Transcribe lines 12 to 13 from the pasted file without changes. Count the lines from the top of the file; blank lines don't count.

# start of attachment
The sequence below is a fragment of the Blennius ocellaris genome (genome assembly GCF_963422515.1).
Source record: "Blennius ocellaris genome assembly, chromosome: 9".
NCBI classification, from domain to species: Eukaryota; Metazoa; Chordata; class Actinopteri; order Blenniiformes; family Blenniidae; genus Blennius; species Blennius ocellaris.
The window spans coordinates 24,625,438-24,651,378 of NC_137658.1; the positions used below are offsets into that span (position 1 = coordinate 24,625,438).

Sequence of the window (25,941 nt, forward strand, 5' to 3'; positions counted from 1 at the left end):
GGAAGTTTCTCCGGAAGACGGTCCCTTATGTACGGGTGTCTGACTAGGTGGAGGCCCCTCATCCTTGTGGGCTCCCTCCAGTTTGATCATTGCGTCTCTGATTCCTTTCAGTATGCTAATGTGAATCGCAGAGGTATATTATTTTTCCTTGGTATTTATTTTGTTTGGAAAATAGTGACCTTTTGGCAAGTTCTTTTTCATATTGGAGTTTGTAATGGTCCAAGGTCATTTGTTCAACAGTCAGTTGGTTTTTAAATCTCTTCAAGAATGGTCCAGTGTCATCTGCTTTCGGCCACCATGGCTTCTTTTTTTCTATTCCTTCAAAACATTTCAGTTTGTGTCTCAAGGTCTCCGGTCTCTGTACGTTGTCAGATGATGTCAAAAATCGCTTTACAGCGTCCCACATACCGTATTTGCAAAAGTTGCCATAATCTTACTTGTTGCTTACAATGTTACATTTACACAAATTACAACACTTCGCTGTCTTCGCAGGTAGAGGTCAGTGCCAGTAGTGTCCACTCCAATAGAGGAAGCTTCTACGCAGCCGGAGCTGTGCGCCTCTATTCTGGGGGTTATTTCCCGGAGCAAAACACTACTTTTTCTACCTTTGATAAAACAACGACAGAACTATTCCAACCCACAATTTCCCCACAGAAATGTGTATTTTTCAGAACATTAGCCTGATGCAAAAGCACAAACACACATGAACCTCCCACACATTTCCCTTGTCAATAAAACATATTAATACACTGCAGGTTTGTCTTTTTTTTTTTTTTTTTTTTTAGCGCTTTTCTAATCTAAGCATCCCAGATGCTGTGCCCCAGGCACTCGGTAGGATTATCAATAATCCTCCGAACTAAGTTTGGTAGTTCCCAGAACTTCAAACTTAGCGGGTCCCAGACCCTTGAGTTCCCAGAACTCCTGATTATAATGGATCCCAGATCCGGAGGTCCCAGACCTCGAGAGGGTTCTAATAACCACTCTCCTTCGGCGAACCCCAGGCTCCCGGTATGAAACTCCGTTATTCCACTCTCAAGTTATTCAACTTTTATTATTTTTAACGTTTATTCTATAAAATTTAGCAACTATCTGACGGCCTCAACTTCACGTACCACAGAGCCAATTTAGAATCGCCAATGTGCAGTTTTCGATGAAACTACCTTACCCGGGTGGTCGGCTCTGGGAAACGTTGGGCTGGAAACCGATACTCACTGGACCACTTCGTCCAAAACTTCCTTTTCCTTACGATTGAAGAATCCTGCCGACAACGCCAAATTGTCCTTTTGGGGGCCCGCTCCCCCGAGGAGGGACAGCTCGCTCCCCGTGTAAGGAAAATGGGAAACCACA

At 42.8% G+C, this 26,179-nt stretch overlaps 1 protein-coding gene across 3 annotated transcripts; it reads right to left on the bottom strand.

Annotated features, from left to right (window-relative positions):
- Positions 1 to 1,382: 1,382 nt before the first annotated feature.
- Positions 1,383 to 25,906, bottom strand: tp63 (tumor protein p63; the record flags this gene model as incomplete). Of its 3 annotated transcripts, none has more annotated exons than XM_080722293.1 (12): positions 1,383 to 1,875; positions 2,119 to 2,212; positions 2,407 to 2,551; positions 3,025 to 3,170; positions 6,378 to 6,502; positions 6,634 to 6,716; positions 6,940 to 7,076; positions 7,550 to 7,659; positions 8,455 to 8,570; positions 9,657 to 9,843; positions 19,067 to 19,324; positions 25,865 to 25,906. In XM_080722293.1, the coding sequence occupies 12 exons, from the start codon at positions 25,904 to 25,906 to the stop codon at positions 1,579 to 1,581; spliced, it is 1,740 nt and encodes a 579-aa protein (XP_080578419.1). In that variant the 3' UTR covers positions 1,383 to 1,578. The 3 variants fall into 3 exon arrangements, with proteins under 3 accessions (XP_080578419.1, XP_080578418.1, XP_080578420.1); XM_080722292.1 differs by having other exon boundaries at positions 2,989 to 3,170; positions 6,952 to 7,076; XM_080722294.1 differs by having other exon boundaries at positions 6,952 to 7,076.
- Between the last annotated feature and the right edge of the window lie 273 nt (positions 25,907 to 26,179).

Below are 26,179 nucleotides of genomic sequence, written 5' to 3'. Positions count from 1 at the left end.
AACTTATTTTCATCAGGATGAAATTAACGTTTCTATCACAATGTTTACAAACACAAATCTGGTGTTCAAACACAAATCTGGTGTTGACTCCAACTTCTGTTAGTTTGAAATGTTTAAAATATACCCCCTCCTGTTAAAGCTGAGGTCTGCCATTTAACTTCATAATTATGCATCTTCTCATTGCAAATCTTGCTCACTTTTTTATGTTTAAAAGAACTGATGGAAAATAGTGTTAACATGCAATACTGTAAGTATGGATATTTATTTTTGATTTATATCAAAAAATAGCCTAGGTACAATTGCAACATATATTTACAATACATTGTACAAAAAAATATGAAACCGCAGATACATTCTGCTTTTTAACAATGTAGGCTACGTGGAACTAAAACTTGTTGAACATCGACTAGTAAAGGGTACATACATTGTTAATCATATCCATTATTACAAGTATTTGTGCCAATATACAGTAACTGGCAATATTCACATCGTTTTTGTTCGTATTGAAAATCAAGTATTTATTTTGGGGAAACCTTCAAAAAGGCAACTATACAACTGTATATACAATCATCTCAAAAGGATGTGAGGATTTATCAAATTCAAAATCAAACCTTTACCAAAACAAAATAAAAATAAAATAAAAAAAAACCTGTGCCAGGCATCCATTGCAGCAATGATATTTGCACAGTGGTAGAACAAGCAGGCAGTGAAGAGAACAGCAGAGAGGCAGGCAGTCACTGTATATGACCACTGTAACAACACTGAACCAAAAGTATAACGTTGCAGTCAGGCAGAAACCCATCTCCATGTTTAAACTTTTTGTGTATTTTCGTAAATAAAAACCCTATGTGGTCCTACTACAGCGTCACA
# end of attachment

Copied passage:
Below are 26,179 nucleotides of genomic sequence, written 5' to 3'. Positions count from 1 at the left end.
AACTTATTTTCATCAGGATGAAATTAACGTTTCTATCACAATGTTTACAAACACAAATCTGGTGTTCAAACACAAATCTGGTGTTGACTCCAACTTCTGTTAGTTTGAAATGTTTAAAATATACCCCCTCCTGTTAAAGCTGAGGTCTGCCATTTAACTTCATAATTATGCATCTTCTCATTGCAAATCTTGCTCACTTTTTTATGTTTAAAAGAACTGATGGAAAATAGTGTTAACATGCAATACTGTAAGTATGGATATTTATTTTTGATTTATATCAAAAAATAGCCTAGGTACAATTGCAACATATATTTACAATACATTGTACAAAAAAATATGAAACCGCAGATACATTCTGCTTTTTAACAATGTAGGCTACGTGGAACTAAAACTTGTTGAACATCGACTAGTAAAGGGTACATACATTGTTAATCATATCCATTATTACAAGTATTTGTGCCAATATACAGTAACTGGCAATATTCACATCGTTTTTGTTCGTATTGAAAATCAAGTATTTATTTTGGGGAAACCTTCAAAAAGGCAACTATACAACTGTATATACAATCATCTCAAAAGGATGTGAGGATTTATCAAATTCAAAATCAAACCTTTACCAAAACAAAATAAAAATAAAATAAAAAAAAACCTGTGCCAGGCATCCATTGCAGCAATGATATTTGCACAGTGGTAGAACAAGCAGGCAGTGAAGAGAACAGCAGAGAGGCAGGCAGTCACTGTATATGACCACTGTAACAACACTGAACCAAAAGTATAACGTTGCAGTCAGGCAGAAACCCATCTCCATGTTTAAACTTTTTGTGTATTTTCGTAAATAAAAACCCTATGTGGTCCTACTACAGCGTCACA